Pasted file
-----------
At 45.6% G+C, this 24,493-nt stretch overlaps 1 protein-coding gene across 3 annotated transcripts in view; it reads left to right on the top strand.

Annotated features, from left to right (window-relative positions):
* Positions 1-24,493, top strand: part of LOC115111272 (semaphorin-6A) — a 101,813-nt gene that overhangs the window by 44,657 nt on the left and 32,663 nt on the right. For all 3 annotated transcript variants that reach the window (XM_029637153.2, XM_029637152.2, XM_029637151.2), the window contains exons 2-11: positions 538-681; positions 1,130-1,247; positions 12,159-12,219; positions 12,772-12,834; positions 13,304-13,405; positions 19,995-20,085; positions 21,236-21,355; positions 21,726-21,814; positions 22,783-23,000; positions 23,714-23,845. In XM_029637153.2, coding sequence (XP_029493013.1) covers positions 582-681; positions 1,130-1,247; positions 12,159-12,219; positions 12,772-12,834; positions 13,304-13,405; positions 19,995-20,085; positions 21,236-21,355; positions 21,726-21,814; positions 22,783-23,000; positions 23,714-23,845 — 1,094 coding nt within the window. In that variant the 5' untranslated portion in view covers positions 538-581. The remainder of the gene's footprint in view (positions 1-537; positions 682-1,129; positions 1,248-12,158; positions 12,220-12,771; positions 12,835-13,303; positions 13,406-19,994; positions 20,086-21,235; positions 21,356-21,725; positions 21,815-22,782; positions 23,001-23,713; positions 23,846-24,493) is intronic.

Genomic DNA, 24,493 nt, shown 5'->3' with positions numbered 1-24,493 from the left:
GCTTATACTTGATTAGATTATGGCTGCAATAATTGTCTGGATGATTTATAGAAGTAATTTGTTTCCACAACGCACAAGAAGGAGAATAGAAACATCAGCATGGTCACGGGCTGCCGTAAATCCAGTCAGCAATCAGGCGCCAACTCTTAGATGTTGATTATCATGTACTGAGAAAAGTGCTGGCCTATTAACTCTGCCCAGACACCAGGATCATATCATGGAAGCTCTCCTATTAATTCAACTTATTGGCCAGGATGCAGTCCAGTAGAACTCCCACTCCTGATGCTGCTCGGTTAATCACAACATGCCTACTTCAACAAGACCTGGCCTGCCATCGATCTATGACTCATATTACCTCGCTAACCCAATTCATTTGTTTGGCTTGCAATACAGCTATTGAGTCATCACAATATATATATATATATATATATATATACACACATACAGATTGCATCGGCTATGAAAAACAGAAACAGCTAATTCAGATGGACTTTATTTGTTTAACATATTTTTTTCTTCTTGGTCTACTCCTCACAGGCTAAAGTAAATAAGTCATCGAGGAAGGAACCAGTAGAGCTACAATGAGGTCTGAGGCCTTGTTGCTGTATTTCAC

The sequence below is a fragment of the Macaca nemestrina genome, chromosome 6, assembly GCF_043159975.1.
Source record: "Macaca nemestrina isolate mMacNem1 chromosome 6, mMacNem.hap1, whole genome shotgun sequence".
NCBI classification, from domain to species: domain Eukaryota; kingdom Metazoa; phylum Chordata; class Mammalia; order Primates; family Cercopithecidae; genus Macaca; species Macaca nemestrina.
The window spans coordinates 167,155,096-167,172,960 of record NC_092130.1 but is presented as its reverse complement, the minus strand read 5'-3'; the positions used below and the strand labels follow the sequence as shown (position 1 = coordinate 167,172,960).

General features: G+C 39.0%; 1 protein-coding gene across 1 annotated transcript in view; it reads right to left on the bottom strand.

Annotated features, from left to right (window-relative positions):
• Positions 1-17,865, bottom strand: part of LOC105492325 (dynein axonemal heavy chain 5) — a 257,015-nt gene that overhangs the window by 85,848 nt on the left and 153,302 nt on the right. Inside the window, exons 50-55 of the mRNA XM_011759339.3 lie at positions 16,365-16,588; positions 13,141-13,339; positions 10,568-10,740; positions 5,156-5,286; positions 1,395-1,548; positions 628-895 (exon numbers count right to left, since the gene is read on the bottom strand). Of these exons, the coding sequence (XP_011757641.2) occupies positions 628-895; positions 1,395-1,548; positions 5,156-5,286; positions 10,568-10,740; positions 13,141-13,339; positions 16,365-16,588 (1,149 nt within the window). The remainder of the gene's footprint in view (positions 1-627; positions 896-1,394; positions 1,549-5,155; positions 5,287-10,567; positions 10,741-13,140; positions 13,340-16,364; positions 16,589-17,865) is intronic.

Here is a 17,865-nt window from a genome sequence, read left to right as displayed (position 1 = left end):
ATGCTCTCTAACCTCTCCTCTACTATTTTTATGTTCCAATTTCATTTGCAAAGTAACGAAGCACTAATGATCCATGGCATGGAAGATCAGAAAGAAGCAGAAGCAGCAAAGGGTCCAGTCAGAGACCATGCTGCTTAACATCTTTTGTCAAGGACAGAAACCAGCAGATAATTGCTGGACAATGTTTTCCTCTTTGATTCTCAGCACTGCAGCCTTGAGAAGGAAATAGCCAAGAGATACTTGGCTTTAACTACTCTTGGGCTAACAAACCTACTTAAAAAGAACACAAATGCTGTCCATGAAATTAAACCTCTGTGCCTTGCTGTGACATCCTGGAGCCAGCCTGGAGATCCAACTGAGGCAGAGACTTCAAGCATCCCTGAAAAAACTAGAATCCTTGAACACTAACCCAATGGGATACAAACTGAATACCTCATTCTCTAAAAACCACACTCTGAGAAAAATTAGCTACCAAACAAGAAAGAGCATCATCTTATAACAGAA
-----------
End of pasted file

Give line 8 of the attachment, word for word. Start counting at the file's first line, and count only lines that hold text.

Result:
NCBI classification, from domain to species: domain Eukaryota; kingdom Metazoa; phylum Chordata; class Mammalia; order Primates; family Cercopithecidae; genus Macaca; species Macaca nemestrina.